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Fanning, the only one of the four who didn't respond to requests for an interview, quit the media-apocalypse business early. In 2001, Napster shut down under the weight of lawsuits that claimed it was aiding and abetting copyright infringement. And in 2002, Fanning founded a new service, Snocap his attempt to take file sharing legit. With the cooperation of the record companies, Snocap was going to give consumers the power to compensate the artists whose work they downloaded.
But by then, free file-sharing programs were growing virally, and consumers were high on the rush of swapping music hard drive to hard drive for nothing. They traded more than 3 billion files in August 2001 alone. Attaching dollars to those transactions proved to be impossible. It's hard to compete with free. Fanning had created a monster even he couldn't beat.
So he stopped trying. Fanning's next project was a social network for gamers called Rupture, which he sold to Electronic Arts in 2008 for something on the order of $15 million his first serious payday. His current start-up, Path, which launched in November, is an iPhone-based photo-sharing service.
And Napster? It still exists. The brand was sold at a bankruptcy auction and then sold again, but it has never been restored to anything approaching relevance. It's currently operated by Best Buy as an also-also-ran competitor to iTunes under the slogan "More than just a music store."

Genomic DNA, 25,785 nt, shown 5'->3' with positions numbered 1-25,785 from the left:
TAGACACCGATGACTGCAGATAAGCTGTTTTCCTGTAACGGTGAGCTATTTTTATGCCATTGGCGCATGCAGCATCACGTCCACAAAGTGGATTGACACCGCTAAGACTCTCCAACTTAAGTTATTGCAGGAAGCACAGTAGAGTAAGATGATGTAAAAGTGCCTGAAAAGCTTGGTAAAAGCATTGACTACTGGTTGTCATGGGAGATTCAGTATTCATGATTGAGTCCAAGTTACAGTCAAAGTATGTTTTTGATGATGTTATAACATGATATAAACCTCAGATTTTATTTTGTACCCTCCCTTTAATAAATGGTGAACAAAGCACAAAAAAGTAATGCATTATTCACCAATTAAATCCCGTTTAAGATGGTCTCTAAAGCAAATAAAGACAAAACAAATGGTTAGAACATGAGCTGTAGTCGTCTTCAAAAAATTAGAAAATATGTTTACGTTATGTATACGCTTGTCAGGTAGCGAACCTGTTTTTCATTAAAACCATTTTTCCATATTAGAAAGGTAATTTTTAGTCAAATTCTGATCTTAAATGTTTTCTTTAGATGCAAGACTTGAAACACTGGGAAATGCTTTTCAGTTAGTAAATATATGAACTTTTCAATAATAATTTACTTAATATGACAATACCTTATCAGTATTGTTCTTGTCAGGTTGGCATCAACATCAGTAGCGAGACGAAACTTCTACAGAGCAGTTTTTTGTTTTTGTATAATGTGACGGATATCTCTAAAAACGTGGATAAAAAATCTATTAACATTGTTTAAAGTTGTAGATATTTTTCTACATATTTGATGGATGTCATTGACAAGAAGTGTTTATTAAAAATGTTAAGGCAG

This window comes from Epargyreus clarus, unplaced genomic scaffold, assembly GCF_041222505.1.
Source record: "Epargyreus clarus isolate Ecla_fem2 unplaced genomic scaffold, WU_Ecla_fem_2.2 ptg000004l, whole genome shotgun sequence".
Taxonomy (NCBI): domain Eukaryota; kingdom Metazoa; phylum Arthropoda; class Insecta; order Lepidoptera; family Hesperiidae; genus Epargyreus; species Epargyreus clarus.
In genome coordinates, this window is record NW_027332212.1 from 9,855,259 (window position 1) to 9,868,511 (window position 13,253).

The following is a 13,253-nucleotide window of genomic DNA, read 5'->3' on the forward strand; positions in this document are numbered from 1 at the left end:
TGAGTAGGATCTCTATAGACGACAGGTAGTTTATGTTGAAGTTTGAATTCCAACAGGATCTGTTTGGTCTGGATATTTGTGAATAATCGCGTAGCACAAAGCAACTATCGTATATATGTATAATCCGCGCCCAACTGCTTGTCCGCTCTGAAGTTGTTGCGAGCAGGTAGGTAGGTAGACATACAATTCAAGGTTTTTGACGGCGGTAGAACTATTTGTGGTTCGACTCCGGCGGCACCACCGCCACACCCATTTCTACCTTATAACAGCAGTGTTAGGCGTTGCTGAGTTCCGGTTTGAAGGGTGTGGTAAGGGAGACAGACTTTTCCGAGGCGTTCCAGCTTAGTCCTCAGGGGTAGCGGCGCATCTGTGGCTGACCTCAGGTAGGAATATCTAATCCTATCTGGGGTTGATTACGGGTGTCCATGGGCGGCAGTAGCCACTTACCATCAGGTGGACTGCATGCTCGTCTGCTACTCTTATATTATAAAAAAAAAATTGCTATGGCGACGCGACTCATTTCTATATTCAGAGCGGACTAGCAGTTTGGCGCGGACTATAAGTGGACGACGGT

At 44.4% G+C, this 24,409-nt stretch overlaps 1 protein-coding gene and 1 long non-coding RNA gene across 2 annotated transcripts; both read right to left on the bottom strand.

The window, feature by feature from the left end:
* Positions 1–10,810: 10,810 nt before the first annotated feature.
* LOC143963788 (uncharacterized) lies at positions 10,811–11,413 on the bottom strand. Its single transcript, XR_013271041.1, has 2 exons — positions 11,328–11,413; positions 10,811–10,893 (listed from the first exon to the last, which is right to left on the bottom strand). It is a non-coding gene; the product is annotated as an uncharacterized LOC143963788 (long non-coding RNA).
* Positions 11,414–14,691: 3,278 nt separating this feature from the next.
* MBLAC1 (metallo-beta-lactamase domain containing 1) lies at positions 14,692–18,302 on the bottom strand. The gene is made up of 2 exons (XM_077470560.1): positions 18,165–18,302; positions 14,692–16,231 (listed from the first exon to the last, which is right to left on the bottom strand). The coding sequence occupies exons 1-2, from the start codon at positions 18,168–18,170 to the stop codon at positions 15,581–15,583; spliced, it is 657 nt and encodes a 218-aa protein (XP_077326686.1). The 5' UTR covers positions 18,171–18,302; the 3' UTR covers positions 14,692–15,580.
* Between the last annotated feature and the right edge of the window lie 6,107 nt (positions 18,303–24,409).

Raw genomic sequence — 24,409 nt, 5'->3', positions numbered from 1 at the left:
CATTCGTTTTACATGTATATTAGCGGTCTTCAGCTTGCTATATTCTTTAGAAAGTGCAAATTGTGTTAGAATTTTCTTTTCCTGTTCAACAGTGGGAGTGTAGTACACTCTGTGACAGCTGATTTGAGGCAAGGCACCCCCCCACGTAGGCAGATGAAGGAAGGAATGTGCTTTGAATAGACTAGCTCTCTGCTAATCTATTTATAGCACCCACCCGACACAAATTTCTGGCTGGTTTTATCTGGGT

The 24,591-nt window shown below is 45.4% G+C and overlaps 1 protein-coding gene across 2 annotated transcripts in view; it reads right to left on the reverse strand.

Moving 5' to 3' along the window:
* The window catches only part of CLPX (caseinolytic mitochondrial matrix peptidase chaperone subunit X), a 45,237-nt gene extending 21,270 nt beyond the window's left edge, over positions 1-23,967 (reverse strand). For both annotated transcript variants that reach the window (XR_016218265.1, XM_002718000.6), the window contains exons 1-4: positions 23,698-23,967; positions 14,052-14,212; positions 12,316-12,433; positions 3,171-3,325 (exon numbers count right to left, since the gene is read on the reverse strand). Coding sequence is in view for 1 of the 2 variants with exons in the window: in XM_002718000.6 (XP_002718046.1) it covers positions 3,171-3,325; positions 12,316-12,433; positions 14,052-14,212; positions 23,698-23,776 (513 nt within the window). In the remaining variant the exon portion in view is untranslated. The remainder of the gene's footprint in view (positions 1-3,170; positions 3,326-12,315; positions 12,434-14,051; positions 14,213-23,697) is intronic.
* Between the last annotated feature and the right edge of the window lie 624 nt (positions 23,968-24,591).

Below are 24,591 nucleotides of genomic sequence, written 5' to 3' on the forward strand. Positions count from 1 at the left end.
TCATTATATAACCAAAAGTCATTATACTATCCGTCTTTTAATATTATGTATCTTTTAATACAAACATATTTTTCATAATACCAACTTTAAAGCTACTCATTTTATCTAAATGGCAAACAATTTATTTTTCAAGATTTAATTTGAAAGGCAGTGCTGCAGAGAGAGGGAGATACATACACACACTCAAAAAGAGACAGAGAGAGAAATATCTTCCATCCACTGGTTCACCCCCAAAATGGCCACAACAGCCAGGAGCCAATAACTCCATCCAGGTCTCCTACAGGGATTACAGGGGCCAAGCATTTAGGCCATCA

The Pirate Who Wasn't
As the author of Gnutella, Justin Frankel was Fanning's rightful successor. Unlike Fanning, he got his payday early in the game. In 1999, after WinAmp hit it big, AOL bought both it and Frankel's company, Nullsoft, for something in the neighborhood of $100 million. That made Frankel a very rich 20-year-old. It also made him an AOL employee.
It wasn't a great match. With Nullsoft, Frankel's modus operandi had been to write the best software he could, then give it away for nothing. At AOL the business of selling software threatened to overwhelm the software itself. "The products that I worked on, it was very much like, We want to make this money out of this. We're doing this deal with these other companies, and so the product is going to do this as a result," he remembers. "No one cared about how users actually experienced it."
Meanwhile, Frankel was writing Gnutella in his spare time. It was a brilliant hack: unlike Napster, it was genuinely distributed, with no central server and therefore no off button for the lawyers to push. He posted it online in March 2000 with a note: "See? AOL can bring you good things!" But reinventing Napster did not endear Frankel to AOL, a huge Internet company that was trying to merge with a major media company, Time Warner, that was in the middle of suing Napster. He left AOL in 2004.
Then he did something funny: instead of glorying in the success of his creations, he walked away. He doesn't use Gnutella, and he never made a dime off it, even though 10 years later, LimeWire the most popular Gnutella client still claims 50 million users. "When I wrote it, it was primarily as a sort of, This is proof of what is possible. Let's not all go profit from it," he says. "So it made sense to not even have anything to do with it. It was more of a concept."